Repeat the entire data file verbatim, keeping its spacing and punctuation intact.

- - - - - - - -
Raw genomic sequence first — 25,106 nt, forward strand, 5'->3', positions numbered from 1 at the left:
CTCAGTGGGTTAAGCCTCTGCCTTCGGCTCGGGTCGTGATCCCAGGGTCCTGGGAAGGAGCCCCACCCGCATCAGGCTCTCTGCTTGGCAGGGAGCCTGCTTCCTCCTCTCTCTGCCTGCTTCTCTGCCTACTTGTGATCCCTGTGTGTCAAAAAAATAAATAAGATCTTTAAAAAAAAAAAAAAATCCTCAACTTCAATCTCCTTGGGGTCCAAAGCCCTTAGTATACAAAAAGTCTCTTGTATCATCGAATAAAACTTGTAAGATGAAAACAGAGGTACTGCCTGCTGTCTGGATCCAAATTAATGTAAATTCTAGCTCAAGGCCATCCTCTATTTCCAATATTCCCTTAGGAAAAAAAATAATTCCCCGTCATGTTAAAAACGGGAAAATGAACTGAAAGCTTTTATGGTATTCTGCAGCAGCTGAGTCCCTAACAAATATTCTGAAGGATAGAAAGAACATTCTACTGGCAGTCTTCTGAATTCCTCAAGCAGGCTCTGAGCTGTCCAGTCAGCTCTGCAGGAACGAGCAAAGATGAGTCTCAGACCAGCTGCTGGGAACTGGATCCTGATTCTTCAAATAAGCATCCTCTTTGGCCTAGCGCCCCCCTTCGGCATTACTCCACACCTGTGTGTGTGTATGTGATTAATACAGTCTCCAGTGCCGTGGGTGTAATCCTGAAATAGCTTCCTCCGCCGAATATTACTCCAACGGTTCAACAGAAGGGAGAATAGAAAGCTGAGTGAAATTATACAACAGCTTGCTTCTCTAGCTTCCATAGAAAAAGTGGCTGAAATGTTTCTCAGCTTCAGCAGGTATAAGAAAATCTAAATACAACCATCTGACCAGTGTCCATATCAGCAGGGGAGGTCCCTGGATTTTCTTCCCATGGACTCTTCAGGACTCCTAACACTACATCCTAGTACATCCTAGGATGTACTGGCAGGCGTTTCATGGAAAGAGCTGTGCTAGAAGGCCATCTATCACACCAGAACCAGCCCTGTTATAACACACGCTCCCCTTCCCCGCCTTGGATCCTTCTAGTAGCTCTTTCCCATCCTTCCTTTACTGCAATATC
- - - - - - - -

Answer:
Raw genomic sequence first — 25,106 nt, forward strand, 5'->3', positions numbered from 1 at the left:
CTCAGTGGGTTAAGCCTCTGCCTTCGGCTCGGGTCGTGATCCCAGGGTCCTGGGAAGGAGCCCCACCCGCATCAGGCTCTCTGCTTGGCAGGGAGCCTGCTTCCTCCTCTCTCTGCCTGCTTCTCTGCCTACTTGTGATCCCTGTGTGTCAAAAAAATAAATAAGATCTTTAAAAAAAAAAAAAAATCCTCAACTTCAATCTCCTTGGGGTCCAAAGCCCTTAGTATACAAAAAGTCTCTTGTATCATCGAATAAAACTTGTAAGATGAAAACAGAGGTACTGCCTGCTGTCTGGATCCAAATTAATGTAAATTCTAGCTCAAGGCCATCCTCTATTTCCAATATTCCCTTAGGAAAAAAAATAATTCCCCGTCATGTTAAAAACGGGAAAATGAACTGAAAGCTTTTATGGTATTCTGCAGCAGCTGAGTCCCTAACAAATATTCTGAAGGATAGAAAGAACATTCTACTGGCAGTCTTCTGAATTCCTCAAGCAGGCTCTGAGCTGTCCAGTCAGCTCTGCAGGAACGAGCAAAGATGAGTCTCAGACCAGCTGCTGGGAACTGGATCCTGATTCTTCAAATAAGCATCCTCTTTGGCCTAGCGCCCCCCTTCGGCATTACTCCACACCTGTGTGTGTGTATGTGATTAATACAGTCTCCAGTGCCGTGGGTGTAATCCTGAAATAGCTTCCTCCGCCGAATATTACTCCAACGGTTCAACAGAAGGGAGAATAGAAAGCTGAGTGAAATTATACAACAGCTTGCTTCTCTAGCTTCCATAGAAAAAGTGGCTGAAATGTTTCTCAGCTTCAGCAGGTATAAGAAAATCTAAATACAACCATCTGACCAGTGTCCATATCAGCAGGGGAGGTCCCTGGATTTTCTTCCCATGGACTCTTCAGGACTCCTAACACTACATCCTAGTACATCCTAGGATGTACTGGCAGGCGTTTCATGGAAAGAGCTGTGCTAGAAGGCCATCTATCACACCAGAACCAGCCCTGTTATAACACACGCTCCCCTTCCCCGCCTTGGATCCTTCTAGTAGCTCTTTCCCATCCTTCCTTTACTGCAATATC